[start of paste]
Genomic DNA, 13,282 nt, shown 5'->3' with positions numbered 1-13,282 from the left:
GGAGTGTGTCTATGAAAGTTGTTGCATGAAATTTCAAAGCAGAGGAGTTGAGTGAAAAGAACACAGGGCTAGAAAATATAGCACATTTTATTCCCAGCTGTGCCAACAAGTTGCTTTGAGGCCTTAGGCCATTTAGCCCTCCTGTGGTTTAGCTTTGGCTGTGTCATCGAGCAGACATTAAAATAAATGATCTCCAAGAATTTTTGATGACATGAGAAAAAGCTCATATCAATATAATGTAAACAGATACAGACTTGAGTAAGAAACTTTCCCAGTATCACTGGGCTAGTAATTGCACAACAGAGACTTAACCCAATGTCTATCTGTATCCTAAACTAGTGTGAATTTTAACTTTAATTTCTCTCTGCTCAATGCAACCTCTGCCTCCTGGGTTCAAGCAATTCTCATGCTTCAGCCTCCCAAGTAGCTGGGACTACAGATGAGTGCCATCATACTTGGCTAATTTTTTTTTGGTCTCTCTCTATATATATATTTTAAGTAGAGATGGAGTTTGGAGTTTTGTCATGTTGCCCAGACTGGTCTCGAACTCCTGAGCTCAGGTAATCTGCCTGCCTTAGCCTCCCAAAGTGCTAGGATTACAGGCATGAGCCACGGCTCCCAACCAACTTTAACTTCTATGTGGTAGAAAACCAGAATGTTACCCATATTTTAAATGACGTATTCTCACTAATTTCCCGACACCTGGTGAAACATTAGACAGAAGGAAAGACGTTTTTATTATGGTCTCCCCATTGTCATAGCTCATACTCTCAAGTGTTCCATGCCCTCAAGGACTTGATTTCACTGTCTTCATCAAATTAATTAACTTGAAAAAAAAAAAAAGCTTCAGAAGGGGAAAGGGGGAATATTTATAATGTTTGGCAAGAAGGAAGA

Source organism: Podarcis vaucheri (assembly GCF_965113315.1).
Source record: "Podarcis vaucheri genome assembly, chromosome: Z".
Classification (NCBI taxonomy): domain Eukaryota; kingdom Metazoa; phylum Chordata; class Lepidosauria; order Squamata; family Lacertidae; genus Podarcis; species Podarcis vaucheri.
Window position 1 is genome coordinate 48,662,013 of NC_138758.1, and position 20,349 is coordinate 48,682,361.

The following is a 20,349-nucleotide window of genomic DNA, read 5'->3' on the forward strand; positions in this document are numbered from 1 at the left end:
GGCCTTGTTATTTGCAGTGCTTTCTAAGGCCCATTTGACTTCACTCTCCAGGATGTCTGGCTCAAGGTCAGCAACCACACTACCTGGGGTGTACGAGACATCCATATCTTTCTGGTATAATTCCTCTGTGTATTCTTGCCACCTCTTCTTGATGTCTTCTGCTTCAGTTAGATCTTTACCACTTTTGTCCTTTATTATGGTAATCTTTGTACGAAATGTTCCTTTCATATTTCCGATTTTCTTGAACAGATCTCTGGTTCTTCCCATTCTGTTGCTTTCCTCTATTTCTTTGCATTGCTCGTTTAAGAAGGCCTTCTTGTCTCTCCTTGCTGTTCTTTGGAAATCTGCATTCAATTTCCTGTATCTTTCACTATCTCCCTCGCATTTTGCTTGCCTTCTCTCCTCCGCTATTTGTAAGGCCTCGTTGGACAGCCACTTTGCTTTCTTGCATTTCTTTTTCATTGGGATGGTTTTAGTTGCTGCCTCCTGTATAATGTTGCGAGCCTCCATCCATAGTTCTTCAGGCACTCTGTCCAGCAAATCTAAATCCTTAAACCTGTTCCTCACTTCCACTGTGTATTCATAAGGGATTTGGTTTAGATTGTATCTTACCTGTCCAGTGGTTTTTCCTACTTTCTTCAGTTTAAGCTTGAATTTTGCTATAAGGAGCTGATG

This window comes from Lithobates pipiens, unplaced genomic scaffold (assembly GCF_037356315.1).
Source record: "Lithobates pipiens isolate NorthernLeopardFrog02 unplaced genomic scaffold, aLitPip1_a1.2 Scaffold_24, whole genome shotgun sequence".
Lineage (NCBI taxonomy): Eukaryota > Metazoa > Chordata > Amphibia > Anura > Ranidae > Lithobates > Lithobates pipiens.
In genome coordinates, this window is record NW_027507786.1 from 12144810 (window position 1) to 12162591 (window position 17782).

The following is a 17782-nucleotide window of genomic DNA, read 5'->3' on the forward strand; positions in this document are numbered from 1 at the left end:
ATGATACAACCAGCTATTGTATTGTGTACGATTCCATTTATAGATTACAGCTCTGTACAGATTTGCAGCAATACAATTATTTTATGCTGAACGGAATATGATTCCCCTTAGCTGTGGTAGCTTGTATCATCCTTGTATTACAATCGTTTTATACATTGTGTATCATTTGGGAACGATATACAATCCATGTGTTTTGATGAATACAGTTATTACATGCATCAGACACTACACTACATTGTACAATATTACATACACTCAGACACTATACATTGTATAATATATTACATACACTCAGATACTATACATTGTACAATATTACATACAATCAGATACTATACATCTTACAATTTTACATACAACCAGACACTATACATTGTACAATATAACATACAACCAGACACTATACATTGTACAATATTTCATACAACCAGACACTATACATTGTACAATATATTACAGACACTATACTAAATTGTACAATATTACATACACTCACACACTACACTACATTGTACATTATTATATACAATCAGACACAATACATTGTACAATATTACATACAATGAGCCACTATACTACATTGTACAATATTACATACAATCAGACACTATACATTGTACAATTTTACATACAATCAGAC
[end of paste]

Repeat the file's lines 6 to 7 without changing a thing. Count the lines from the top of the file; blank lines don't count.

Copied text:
Window position 1 is genome coordinate 48,662,013 of NC_138758.1, and position 20,349 is coordinate 48,682,361.

The following is a 20,349-nucleotide window of genomic DNA, read 5'->3' on the forward strand; positions in this document are numbered from 1 at the left end: